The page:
1031 Spicy Pepper Jelly

I’ve got to warn you on this one: this recipe will make your house smell weird.  And, if you have a small kitchen and it’s a cold day, it’ll continue to smell weird for the rest of the day.  It was all worth it for three reasons.

First, we got rid of some of our damned banana peppers.  I intended to grow a few hot peppers this summer, but in the hubbub at the farmers’ market, I think a few plants were mislabeled as I ended up with about six banana peppers, two bell peppers, and one other pepper plant of a hotter variety.  As is the way of these things, the banana peppers were the most prolific plants in the garden – second only to the tiny cherry tomatoes – maybe Sweet 100s – that showed up on their own.  No joke, we’ve picked at least 15 pounds of banana peppers this summer.

Second, few things warm up the house more efficiently than four pots of boiling water: one for processing the jars, one for heating up the lids, one for making the jelly, and one for the tomato sauce I made with a few pounds of green tomatoes that ripened when I wasn’t looking.  I’m pretty sure this is a more efficient way to heat the house than our actual heater, in fact.

Third, we now have six half-pints and one pint of spicy-sweet pepper jelly to spread on toast or to use as a marinade or – well, I’m not sure what else we’ll do with it. I just know it’s tasty.

Hot and Sweet Pepper Jelly
Photo by Campobello Island

Recipe:
Hot Pepper Jelly adapted from Simply Loving Home, part of October’s Can Jam.  My only real modification was using banana peppers instead of jalapeños.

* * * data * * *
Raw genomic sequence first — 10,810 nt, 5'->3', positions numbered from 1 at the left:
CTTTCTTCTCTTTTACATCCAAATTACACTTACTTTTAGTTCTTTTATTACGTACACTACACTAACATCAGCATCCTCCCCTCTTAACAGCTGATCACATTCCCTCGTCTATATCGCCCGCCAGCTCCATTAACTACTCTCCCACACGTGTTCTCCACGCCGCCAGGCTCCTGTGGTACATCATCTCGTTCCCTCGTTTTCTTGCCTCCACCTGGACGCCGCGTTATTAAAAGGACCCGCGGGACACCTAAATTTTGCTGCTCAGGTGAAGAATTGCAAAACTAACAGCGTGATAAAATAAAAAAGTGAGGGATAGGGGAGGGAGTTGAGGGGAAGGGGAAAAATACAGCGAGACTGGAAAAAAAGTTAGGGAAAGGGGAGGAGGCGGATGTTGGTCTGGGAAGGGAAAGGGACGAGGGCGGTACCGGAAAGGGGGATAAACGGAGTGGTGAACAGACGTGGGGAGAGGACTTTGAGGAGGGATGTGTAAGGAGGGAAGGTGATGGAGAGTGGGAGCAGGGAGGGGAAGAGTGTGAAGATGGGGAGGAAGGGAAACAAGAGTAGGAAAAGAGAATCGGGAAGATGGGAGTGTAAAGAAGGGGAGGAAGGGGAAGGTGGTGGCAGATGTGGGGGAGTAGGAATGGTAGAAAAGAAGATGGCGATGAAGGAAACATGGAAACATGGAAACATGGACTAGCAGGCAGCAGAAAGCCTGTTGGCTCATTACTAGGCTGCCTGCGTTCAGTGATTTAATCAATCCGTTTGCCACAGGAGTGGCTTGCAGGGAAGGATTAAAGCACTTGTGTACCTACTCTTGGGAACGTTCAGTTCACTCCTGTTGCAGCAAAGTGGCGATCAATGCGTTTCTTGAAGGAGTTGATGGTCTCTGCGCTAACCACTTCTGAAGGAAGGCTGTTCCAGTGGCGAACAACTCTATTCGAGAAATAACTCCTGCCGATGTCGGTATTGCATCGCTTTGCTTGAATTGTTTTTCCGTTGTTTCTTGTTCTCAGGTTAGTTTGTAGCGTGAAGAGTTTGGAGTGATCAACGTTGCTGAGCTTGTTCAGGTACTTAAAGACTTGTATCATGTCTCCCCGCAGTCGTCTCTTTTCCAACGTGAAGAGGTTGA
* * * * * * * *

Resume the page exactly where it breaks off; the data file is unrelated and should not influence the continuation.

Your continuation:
0621 Strawberry Jam, Two Ways

We’re not big jam eaters.  There, I said it.  We both enjoy a good jam, but we’re much more likely to dip our toast in a runny egg yolk than to top it with a sweet spread.  We’re still working through the strawberry-rhubarb jam that I made last year.  BUT when you suddenly find yourself in possession of twenty pounds of strawberries, there’s not much to be done except get your jam on.

In one sweaty afternoon, I made two batches of jam: Strawberry Balsamic and Strawberry Vanilla.  I have the Ball Complete Book of Home Preserving, which I can’t recommend highly enough to newbie canners, and both of the batches are riffs on their basic, oh so basic, strawberry jam recipe.  I’m giving full quantities for the original recipe here, which the cookbook claims should yield 8 pints, but I halved the recipe, resulting in about 5 pints of jam.  I then made the half recipe a second time, so I suppose it would be more accurate to say that I split the recipe?  Except that I made two totally separate batches.  Whatever.  The full recipe, as I prepared it, is as follows.  And it should give you 8-10 pints.  If you make the whole thing.

Strawberry Jam
Adapted from the Ball Complete Book of Home Preserving

7 cups granulated sugar
8 cups whole strawberries
4 tbsp lemon juice
1 1.75 oz package regular powdered fruit pectin

Clean and sterilize your canning jars, lids, and rings, and have your open water bath standing by.

Measure sugar into a bowl and set aside.  Wash, hull, and slice strawberries.  Add strawberries and lemon juice to a sauce pan.  Whisk in pectin until dissolved, then bring to a full rolling boil over high heat, stirring frequently.  Add sugar all at once and return to a full rolling boil.  Boil for 1 minute, then remove from heat and skim off foam.

Ladle into jars, leaving 1/4″ headspace.  If you don’t have enough jam to fill the final jar up to the top, don’t process it – set the jar aside for immediate enjoyment.  Place jars in open water bath and bring to a boil.  Process for 10 minutes, then turn the heat off and leave jars in for another 5 minutes before removing.  Let jars cool, undisturbed, for 24 hours.  You should hear the tell-tale plink of lids sealing – if any lids have not sealed, reprocess those jars or stick ’em in the fridge for prompt eating.

Strawberry Balsamic Jam Strawberry Vanilla Jam
Strawberry-Balsamic Jam

Reduce lemon juice to 1 tbsp and add 3 tbsp good-quality balsamic vinegar.

Strawberry-Vanilla Jam